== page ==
'The Apprentice' not part of NBC's 2007-08 lineup, future still uncertain
By Christopher Rocchio and Steve Rogers, 05/14/2007
A seventh edition of Donald Trump's sagging The Apprentice reality series was not included in the 2007-2008 primetime programming schedule that NBC formally unveiled on Monday. However, according to the network, that doesn't mean it has decided to fire Trump and cancel his one-time smash-hit but now ratings-challenged reality series.
"We haven't made a decision [yet]," NBC Entertainment President Kevin Reilly told reporters in a press conference that proceeded the network's Monday afternoon "upfront" presentation of its 2007-08 primetime lineup to advertisers, according to The Hollywood Reporter. "Donald [Trump] still wants to do it, [The Apprentice executive producer] Mark [Burnett] wants to do it."
Reilly said NBC plans on revisiting what to do with The Apprentice following this week's upfront presentations, according to The Reporter, with the possibility of a spot in the 2007-2008 programming schedule being cleared to house a seventh season of the series. (NBC, ABC, CBS, The CW, and Fox are all unveiling their Fall 2007 lineups to advertisers during this week's "upfront" presentations.)
"We couldn't find the right spot for it. So we're going to regroup after everybody announces their schedule. We're going to look at everything in context and then make a decision about it," Reilly said, according to Reuters.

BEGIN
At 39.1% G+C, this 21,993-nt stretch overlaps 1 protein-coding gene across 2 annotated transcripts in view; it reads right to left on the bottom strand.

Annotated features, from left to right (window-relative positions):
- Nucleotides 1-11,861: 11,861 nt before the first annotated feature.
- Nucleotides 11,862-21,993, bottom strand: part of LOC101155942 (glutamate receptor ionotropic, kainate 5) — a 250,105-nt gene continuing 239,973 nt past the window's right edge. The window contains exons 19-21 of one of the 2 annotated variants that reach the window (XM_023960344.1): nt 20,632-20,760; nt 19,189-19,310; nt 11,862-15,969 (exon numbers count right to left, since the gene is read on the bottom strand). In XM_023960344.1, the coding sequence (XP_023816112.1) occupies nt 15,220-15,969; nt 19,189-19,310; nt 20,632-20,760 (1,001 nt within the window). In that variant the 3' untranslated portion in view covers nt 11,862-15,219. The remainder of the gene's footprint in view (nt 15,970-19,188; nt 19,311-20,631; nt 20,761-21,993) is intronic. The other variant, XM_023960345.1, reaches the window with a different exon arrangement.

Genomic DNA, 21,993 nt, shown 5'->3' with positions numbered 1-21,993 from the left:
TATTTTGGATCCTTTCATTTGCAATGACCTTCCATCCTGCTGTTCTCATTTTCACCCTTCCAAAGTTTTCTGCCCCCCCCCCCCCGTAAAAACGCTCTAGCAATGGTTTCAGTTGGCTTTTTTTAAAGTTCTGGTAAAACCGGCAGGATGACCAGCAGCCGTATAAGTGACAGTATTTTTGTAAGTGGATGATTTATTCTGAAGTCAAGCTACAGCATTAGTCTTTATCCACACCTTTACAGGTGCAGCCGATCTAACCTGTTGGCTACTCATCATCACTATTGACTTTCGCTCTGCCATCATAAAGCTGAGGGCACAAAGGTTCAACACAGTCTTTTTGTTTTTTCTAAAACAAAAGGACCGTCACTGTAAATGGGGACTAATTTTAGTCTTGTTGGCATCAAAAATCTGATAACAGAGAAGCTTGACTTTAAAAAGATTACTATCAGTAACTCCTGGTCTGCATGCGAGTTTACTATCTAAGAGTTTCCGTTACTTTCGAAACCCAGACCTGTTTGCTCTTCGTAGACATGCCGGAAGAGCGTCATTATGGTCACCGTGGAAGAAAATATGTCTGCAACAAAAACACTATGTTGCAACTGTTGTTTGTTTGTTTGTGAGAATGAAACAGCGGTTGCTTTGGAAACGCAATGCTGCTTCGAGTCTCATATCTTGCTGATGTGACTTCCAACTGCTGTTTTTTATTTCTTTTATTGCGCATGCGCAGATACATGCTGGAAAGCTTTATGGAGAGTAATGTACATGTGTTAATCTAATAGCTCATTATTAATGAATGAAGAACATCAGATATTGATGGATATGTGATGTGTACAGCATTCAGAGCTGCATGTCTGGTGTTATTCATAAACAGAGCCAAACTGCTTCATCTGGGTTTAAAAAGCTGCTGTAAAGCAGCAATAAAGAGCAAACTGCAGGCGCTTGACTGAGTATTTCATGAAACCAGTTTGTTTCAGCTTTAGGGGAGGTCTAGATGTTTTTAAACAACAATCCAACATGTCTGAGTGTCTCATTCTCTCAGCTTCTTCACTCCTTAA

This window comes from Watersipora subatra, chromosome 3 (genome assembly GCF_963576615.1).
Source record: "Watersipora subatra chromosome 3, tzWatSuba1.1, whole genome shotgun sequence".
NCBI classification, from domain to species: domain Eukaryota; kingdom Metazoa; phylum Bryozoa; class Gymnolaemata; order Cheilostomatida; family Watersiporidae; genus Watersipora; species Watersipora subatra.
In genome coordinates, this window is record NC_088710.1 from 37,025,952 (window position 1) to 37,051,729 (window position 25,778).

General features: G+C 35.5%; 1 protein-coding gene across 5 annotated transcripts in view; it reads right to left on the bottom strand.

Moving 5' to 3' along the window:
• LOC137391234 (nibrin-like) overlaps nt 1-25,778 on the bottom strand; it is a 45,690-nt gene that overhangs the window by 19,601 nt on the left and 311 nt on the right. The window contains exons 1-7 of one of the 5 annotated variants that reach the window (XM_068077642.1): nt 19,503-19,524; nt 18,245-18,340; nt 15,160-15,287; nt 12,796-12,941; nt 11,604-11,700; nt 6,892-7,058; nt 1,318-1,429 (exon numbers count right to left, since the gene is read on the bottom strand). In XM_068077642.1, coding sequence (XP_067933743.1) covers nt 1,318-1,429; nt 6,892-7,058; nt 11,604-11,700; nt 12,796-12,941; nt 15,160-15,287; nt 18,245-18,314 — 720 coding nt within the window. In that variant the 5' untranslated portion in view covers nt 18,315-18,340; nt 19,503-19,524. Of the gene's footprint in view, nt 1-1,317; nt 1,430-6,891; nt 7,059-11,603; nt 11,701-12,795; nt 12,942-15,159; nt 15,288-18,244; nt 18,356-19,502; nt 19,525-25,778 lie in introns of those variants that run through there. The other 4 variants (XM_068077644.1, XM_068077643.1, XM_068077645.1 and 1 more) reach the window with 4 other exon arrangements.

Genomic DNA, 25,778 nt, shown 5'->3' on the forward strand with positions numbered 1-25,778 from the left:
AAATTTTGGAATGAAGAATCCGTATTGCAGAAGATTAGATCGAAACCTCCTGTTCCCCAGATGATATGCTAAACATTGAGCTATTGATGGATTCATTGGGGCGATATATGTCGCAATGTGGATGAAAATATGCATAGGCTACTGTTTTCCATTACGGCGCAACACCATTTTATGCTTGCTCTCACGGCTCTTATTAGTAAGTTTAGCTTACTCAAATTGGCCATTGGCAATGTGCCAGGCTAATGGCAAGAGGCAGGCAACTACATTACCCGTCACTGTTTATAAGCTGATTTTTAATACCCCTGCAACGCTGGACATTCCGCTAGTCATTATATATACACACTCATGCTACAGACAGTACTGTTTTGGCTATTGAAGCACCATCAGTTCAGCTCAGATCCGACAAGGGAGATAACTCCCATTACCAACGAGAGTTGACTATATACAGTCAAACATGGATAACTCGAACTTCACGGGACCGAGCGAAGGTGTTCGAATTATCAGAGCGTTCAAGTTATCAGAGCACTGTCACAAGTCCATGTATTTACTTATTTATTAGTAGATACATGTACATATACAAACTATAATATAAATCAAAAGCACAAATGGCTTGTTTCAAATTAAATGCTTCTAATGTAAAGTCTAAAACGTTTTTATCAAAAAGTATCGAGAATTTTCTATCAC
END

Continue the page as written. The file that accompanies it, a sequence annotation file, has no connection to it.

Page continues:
"The show still has some kick in it," Reilly told reporters, according to The Orlando Sentinel. Reilly also acknowledged that if The Apprentice cannot find a home, that doesn't necessarily mean there's no place for The Donald at NBC.
"We want to stay in business in Donald with whatever form it takes, the guy has a certain magic," Reilly said, according to The Reporter. "The Apprentice [is] not dead yet," Reilly added, according to Broadcasting & Cable.
"Donald's been declared dead before in many ways," Reilly told reporters, according to Daily Variety. "It's news he'll never accept on any front. He's unbelievable -- still pitching away and still good to go. We love him and want to stay in business with him."
While Trump would much rather continue telling The Apprentice applicants "You're fired!" than hear it himself from NBC, Burnett recently declared he plans to take the show to another network if NBC decides not to order a seventh edition.
"If you think I'm going to let The Apprentice end -- even if it's not on NBC -- that's not going to happen. Donald Trump is too big of a name," Burnett told the New York Post late last month.
Last June, Trump announced that NBC had already renewedThe Apprentice for a seventh season however NBC never formally confirmed Trump's claim. The pronouncement appears to have just been more false boasting from Trump, who despite the continuing ratings decline of his show's last several editions, has continued to make comments alleging he has "the No. 1 show on television."
This winter's recently concludedThe Apprentice: Los Angeles edition averaged 7.49 million overall viewers during its 13-episode run, a figure that currently ranks 100th in the 2006-2007 primetime broadcast television season's season-to-date overall viewers rankings.
(Photo credit NBC)
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